What is the National Airline of Zambia?

Editorial credit: Sam DCruz / Shutterstock.com. Small regional planes are seen here in Zambia. Zambia currently has no national airline.

What is the National Airline of Zambia?

Zambia Airways was the national airline of Zambia until its collapse in 1994. During its establishment in 1964, the airline was part of the greater Central African Airways and operated three DHC-2 Beaver and two Douglas DC-3 aircraft. The airline operated flights to Kenya, Malawi, Tanzania, and Mauritius. After it became an independent airline in 1967, it acquired two BAC 1-11-207s and several HS.748s aircraft. Zambia Airways also leased a DC-8 from Alitalia which operated on the Lusaka - London route twice a week via Nairobi and Rome. In 1975 the DC-8 and the BAC 1-11s were replaced by Boeing 707 and Boeing 737 respectively. Freight soars 52.8% while the number of passengers increased by 22.39%. In 1971, Simon C. Katilungu took over as the chairman of the airline and immediately began talks with the Botswana, and in 1972 the airlines began direct flights between Lusaka and Gaborone.

In early 1976 two Irish Stratoliners were delivered, and in June 1976 a B-737-2M9A arrived and began operating flights from Lusaka to Frankfurt. In August of the same year, the airline faced its first pilot strike that left the airplanes grounded for four months. On May 14, 1977, the airline experienced its first airplane crash when a Boeing crash-landed in Lusaka. In July of the same year, Zambia Airways received its first wide-body aircraft, a DC-10-30, which was a move that led the British government to limit the airline flights to London. On April 1, 1988, the DC-10-30 began flights to New York via Monrovia. In April 1989, Zambia airlines signed a pact with Pakistan International Airlines Corporation (PIA) in which the Asian carrier would provide computerization, engineering, accounting, and technical assistance. In May of the same year, the airline leased a DC-8-61 from Nationair, Ltd to double the flights to New York through Monrovia. In 1990 the airline acquired an MD-11, and in December it became the only airline outside of the US to order a B-757-23APF after leasing one from Ansett Worldwide Aviation.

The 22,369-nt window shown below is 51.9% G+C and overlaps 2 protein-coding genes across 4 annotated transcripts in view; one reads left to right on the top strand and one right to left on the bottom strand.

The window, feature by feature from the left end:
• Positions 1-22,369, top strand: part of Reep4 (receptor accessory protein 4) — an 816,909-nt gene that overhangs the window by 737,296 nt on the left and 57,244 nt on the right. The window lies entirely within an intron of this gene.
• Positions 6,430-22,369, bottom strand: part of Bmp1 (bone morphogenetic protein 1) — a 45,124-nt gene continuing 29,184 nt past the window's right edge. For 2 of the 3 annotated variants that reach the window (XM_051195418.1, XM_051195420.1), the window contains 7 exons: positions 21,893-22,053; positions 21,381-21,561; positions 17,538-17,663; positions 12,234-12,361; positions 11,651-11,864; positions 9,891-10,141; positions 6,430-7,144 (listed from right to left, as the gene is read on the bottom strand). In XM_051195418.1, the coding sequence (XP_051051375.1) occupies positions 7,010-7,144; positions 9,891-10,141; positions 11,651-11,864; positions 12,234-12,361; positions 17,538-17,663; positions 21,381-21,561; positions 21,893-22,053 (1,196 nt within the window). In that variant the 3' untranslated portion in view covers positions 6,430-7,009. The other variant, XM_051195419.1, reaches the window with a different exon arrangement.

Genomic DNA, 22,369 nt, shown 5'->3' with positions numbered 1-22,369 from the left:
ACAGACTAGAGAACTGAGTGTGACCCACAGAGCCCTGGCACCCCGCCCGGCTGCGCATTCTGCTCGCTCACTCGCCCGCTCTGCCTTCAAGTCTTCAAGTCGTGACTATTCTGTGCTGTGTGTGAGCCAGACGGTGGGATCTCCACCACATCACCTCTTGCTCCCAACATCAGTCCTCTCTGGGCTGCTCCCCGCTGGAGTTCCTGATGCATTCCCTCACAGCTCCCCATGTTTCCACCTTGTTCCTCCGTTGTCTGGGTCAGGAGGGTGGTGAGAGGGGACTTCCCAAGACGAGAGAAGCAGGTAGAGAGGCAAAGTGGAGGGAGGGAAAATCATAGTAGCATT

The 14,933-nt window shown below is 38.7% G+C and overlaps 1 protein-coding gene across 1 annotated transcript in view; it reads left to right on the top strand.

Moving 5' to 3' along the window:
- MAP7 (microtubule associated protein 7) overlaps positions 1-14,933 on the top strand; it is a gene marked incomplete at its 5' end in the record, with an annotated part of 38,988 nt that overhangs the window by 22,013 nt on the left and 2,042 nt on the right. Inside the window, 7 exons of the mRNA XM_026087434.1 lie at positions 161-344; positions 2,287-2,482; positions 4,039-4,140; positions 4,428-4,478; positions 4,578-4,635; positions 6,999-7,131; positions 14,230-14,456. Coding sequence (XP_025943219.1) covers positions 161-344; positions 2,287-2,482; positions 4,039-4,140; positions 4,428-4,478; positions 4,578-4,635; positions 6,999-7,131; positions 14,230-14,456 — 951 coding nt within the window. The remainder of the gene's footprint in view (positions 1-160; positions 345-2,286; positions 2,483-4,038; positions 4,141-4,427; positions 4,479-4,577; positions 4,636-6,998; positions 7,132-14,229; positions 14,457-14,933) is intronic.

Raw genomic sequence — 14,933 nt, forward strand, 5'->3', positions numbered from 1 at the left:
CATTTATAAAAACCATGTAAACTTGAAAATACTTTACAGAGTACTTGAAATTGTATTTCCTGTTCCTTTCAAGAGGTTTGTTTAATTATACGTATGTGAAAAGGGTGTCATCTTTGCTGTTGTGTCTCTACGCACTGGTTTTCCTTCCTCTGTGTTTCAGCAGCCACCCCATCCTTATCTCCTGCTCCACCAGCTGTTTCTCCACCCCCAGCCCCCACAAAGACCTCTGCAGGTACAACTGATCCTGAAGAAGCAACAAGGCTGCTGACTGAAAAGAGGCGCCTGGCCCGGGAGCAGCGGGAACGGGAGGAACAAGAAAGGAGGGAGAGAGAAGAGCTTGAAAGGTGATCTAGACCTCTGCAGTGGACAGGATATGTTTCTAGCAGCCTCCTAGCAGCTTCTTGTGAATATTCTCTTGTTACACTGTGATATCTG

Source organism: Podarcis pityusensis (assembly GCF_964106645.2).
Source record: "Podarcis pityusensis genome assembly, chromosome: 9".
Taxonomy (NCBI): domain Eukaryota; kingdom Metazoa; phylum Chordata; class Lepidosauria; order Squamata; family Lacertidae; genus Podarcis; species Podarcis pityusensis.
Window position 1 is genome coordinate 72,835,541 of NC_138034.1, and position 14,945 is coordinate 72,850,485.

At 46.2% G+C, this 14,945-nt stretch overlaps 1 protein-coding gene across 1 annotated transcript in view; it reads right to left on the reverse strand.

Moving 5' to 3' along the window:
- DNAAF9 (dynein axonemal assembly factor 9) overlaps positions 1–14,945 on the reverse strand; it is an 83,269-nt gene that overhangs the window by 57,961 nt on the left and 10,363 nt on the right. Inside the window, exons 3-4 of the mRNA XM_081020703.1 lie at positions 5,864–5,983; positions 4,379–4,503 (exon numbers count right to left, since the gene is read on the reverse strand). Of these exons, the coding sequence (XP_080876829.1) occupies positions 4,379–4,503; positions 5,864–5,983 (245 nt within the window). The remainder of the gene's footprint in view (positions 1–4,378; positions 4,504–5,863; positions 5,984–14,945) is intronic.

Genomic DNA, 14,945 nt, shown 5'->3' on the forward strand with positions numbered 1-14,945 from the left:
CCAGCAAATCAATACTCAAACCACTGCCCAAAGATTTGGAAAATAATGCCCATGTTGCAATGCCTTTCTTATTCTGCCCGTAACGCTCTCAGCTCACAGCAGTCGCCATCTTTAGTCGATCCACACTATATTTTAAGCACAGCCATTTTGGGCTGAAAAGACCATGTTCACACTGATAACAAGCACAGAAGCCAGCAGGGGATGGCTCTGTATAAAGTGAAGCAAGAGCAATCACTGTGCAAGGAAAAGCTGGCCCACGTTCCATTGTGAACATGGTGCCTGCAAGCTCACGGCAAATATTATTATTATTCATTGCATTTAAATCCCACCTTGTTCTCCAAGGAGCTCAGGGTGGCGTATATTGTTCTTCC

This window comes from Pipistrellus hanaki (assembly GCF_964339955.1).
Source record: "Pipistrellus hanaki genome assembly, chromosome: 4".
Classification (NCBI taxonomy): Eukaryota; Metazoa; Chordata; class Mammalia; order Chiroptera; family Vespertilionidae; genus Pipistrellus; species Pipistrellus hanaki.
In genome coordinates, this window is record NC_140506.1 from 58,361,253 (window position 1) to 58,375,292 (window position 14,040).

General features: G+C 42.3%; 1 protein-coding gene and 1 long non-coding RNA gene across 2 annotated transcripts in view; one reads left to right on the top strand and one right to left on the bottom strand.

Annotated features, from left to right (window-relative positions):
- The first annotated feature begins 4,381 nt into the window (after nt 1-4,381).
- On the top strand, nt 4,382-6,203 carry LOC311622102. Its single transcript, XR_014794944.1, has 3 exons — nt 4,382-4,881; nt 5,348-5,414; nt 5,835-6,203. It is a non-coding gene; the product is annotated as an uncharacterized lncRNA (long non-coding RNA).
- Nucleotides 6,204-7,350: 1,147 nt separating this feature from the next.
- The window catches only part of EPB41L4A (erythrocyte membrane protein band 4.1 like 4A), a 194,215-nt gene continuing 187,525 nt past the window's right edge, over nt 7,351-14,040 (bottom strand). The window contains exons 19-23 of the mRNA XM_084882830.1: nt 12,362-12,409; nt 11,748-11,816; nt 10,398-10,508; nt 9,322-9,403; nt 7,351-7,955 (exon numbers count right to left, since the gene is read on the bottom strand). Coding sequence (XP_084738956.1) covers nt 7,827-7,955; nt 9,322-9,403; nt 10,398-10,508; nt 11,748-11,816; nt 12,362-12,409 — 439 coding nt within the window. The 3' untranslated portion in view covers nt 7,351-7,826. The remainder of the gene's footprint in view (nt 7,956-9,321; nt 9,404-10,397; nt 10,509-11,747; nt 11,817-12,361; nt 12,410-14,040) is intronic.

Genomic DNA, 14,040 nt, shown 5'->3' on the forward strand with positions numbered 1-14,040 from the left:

The Fall of the Airline

By 1991 the airline employed about 2,130 people. However, the crisis in the Middle East at the time led to an increase in operational costs, particularly related to the cost of fuel. The airline was forced to terminate flights to New York, the number of passengers fell 37.2%. Furthermore, the order placed on the MD-11 was canceled due to a weak financial position. In 1993 the airline reduced its employees to about 1,900 and disposed a B-757-23APF. The government set off a restructuring program to save the airline from bankruptcy including the sale of several assets.

In 1994 the government hired more employees and set off a plan to privatize the airline. The airline showed signs of recovering but still owed about $100 million in debt. On December 3, 1994, the airline ceased operations, all employees were dismissed, and the company was liquidated. The airline’s DC-10-30 planes were sold to Monarch Air Lines, Ltd. in 1995. On July 2, 2017, the Minister of Transport and Communications stated that the government had plans to re-establish the airline although no official statement has been issued by the government.


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